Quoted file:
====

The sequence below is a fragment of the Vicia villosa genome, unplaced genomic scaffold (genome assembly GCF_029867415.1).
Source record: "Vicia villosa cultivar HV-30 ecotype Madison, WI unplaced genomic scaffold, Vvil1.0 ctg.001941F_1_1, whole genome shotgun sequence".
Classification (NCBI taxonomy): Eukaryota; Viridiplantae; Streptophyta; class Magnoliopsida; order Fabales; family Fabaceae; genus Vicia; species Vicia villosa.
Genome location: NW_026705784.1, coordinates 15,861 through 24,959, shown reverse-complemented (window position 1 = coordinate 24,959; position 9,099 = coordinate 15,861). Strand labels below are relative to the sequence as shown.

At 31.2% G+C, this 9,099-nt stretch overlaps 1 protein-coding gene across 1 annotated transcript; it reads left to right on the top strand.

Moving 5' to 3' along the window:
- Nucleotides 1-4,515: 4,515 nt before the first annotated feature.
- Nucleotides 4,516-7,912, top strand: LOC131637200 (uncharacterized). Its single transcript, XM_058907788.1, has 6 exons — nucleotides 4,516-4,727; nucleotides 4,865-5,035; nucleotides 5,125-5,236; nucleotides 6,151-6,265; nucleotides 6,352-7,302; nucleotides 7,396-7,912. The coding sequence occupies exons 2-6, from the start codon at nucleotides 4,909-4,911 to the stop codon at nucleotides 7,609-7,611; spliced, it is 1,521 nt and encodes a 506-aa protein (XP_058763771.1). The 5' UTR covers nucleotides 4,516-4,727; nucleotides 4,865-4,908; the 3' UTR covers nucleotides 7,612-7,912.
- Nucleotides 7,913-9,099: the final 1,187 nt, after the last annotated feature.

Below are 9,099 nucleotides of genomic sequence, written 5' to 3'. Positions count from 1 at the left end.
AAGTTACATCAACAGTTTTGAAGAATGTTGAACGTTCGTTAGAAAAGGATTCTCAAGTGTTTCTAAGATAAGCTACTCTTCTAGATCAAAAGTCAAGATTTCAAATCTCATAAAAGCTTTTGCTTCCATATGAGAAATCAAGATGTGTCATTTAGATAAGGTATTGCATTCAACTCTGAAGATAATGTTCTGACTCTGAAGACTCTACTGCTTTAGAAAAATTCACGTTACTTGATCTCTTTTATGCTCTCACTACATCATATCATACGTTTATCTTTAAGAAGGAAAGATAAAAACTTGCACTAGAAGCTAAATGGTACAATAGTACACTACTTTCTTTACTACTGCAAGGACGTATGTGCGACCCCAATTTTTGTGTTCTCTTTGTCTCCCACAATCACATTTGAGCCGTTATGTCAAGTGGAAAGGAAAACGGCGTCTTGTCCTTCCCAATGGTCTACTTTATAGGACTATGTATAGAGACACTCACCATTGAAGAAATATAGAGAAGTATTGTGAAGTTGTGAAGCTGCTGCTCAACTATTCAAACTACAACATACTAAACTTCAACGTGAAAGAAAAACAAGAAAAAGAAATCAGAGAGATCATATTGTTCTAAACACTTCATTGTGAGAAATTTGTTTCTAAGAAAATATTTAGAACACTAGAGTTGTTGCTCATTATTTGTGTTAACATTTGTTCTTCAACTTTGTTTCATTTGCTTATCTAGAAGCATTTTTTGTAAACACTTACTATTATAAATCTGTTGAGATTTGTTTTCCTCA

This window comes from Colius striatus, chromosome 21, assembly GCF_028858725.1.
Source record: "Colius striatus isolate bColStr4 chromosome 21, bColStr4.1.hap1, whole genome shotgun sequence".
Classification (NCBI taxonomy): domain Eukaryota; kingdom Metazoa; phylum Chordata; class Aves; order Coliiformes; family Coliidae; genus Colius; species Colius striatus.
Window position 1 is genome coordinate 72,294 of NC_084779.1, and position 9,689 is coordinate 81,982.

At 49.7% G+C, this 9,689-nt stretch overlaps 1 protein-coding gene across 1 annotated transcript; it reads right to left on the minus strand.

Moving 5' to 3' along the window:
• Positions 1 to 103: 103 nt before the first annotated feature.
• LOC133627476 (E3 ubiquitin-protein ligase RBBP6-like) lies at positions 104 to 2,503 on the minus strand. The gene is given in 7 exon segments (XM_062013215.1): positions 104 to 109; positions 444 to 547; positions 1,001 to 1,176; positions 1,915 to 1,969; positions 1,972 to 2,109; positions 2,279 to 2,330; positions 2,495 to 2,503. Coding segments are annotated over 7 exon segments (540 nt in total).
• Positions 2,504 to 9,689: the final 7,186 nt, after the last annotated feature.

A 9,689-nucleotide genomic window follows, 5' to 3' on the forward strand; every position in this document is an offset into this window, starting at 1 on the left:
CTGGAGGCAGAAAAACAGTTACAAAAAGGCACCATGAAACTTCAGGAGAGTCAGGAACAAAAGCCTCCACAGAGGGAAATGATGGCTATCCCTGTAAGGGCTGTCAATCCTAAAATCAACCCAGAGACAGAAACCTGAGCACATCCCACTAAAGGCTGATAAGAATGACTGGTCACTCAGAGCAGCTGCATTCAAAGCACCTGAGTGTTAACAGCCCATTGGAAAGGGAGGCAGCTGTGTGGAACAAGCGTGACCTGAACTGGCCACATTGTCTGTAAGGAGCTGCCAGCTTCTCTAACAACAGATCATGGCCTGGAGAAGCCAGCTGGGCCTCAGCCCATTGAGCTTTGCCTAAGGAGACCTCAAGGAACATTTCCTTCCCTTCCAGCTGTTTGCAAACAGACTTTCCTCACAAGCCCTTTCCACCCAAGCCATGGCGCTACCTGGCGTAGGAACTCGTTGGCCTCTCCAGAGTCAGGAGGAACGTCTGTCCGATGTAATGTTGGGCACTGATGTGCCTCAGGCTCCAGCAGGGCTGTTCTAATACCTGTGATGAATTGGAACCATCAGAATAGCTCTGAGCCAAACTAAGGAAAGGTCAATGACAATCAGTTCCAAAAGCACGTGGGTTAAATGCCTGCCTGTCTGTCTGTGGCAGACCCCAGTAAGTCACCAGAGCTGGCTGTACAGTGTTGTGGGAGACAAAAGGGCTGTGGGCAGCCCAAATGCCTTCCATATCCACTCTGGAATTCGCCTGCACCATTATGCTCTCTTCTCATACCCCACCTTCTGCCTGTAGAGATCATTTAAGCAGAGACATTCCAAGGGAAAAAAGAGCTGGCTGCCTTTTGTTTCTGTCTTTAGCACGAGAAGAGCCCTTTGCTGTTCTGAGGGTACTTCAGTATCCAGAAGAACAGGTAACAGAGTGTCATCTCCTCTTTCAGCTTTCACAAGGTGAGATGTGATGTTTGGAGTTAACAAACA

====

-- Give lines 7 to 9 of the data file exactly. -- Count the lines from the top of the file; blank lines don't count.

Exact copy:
- Nucleotides 1-4,515: 4,515 nt before the first annotated feature.
- Nucleotides 4,516-7,912, top strand: LOC131637200 (uncharacterized). Its single transcript, XM_058907788.1, has 6 exons — nucleotides 4,516-4,727; nucleotides 4,865-5,035; nucleotides 5,125-5,236; nucleotides 6,151-6,265; nucleotides 6,352-7,302; nucleotides 7,396-7,912. The coding sequence occupies exons 2-6, from the start codon at nucleotides 4,909-4,911 to the stop codon at nucleotides 7,609-7,611; spliced, it is 1,521 nt and encodes a 506-aa protein (XP_058763771.1). The 5' UTR covers nucleotides 4,516-4,727; nucleotides 4,865-4,908; the 3' UTR covers nucleotides 7,612-7,912.
- Nucleotides 7,913-9,099: the final 1,187 nt, after the last annotated feature.